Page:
The same principle of sovereign parity can be applied to the Jerusalem metropolis, again with the same choice between two approaches. Either the right to sovereignty is divided distributively among Jerusalemites, regardless of citizenship or present residence status. Or sovereignty can be divided through separation and splicing between two polities, Israel and Palestine. On the first approach, sovereignty will belong to the city and will be exercised primarily by its citizens rather than by their states, through a multi-national and multi-religious government. Special rights and privileges can of course be established for the two respective states, Israel and Palestine, and, to a lesser, or perhaps in a different degree, for other countries in the region and the world. Such rights and privileges, in the case of Israel and Palestine, might indeed include the right to regard the unified city as their respective capital. But to all intents and purposes, the city will enjoy a corpus separatum status conferred upon it by the two states, and confirmed by the international community. Within the borders of this entity (whose exact extension and shape can be mutually determined by the two states wishing to take this approach) special care would have to be given to maintain the religious and ethnic balance of the resident individuals and groups, whether politically, demographically, or developmentally. Given the two national groups already in existence, it may be argued that a more realistic version of this model would in fact be better expressed through the aggregate distributive rights being equitably or equally operated or exercised directly by the two states themselves, in the way two persons or more might share in the operation of a computer programme, rather than indirectly through their respective citizens. But even as the respective states share sovereignty, it is understood on this approach that each would be exercising or operating sovereign rights belonging de primo to the city and its residents, in whom these rights are distributively divested.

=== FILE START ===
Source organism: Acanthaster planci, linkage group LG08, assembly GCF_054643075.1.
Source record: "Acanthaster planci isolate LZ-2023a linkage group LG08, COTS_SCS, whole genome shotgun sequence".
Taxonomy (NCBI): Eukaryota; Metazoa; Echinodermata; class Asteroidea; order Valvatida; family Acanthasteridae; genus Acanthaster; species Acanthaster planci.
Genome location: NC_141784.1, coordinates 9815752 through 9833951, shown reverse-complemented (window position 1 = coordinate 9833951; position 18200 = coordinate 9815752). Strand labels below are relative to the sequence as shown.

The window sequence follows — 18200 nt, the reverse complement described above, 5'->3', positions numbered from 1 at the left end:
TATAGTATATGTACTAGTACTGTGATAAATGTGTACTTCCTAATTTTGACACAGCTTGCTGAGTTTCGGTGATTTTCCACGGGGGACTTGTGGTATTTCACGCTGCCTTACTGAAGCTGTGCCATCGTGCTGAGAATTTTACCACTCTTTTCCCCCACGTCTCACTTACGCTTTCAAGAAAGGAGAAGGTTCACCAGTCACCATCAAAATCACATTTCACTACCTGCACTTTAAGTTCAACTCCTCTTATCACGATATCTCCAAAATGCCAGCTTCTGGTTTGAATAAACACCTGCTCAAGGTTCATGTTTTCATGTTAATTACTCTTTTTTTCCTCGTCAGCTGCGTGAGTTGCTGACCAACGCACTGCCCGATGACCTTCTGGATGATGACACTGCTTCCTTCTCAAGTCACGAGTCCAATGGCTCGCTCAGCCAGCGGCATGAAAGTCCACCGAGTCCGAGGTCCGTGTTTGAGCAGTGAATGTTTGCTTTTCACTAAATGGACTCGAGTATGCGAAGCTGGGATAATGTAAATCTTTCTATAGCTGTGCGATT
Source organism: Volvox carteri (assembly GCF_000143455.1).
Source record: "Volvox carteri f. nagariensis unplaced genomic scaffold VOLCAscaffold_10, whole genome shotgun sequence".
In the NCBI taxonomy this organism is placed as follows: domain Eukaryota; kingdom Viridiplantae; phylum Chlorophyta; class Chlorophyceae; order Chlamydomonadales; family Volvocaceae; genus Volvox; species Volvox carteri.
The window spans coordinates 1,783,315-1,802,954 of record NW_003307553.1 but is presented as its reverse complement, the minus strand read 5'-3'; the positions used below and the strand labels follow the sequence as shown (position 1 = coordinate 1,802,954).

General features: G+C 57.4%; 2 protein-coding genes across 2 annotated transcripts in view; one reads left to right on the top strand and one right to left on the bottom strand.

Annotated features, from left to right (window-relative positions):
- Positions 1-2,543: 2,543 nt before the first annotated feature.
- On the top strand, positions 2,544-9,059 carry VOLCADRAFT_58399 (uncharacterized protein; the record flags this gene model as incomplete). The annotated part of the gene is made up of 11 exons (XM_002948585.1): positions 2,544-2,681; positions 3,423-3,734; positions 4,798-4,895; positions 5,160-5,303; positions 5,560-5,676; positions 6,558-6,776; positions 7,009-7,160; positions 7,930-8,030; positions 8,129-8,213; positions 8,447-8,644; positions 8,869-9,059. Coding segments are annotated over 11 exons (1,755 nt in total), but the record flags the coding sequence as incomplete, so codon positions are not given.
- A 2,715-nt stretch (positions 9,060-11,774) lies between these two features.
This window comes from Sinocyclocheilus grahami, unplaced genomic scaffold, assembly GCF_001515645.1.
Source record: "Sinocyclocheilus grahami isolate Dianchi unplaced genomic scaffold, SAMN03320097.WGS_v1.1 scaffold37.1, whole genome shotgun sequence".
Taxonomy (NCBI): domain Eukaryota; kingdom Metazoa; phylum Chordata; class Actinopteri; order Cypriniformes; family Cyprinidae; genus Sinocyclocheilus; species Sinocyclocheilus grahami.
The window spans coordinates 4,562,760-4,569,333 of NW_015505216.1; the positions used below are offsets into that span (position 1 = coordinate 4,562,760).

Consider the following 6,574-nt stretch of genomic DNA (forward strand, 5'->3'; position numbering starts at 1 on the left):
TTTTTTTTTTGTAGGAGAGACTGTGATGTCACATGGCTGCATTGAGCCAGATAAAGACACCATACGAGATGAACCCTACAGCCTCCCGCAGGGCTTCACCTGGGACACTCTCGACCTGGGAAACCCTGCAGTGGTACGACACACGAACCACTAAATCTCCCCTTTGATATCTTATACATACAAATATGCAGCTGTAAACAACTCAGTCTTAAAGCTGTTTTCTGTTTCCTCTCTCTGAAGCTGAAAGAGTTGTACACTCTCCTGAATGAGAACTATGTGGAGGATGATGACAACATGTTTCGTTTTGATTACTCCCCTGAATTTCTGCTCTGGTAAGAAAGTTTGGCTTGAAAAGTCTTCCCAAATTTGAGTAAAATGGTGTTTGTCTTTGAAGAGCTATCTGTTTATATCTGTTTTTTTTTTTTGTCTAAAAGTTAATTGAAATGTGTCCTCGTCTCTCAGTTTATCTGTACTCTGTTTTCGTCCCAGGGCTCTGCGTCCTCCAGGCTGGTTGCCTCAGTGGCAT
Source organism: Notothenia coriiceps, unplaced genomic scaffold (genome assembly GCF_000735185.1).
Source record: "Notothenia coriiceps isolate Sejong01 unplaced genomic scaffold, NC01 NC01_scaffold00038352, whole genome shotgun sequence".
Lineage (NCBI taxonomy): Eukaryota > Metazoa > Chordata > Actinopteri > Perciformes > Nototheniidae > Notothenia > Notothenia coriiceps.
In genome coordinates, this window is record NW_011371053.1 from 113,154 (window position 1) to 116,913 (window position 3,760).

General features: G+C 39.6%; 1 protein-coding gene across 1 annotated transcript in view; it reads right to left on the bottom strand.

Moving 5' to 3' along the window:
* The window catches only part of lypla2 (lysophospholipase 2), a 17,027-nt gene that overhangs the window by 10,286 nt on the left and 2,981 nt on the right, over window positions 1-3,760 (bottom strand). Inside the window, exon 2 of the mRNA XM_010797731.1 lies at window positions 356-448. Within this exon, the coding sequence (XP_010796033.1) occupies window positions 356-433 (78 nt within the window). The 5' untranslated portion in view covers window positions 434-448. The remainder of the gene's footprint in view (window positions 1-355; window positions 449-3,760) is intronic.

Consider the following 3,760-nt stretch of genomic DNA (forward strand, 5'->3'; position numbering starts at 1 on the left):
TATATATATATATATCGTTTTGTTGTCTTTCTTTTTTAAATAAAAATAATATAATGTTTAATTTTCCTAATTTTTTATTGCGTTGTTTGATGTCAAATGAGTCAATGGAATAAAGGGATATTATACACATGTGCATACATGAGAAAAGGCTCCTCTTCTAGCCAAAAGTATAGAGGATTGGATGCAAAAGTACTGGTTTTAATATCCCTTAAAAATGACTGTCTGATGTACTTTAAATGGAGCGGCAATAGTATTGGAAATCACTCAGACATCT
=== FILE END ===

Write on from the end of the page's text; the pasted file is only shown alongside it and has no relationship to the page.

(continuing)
Following the second approach, the city's sovereignty can be spliced de primo between the states, each declaring the part falling within its territorial province to be its capital. The guiding principle in determining a borderline in this case should be the same as that which is deemed operative in the Arab-Israeli talks, namely, the 1948 demarcation line, or the Green Line, as it has come to be called. While this Green Line can be used as a guiding principle, mutually agreed border adjustments can be envisaged whosepurpose is to cater for historical or newly emerged anomalies, and whose underlying philosophy is reciprocity. Indeed, ingenuity might allow future negotiators to regard such a line as being of two kinds, a main continuous line, and a series of secondary, scattered-islands demarcating lines. Additionally, while such a line may be regarded as a borderline demarcating where two territorial limits meet, it need not itself be more than an invisible or "imaginary" line, and the highest degree of porousness across it can be maintained, whether in municipal or in commercial functions.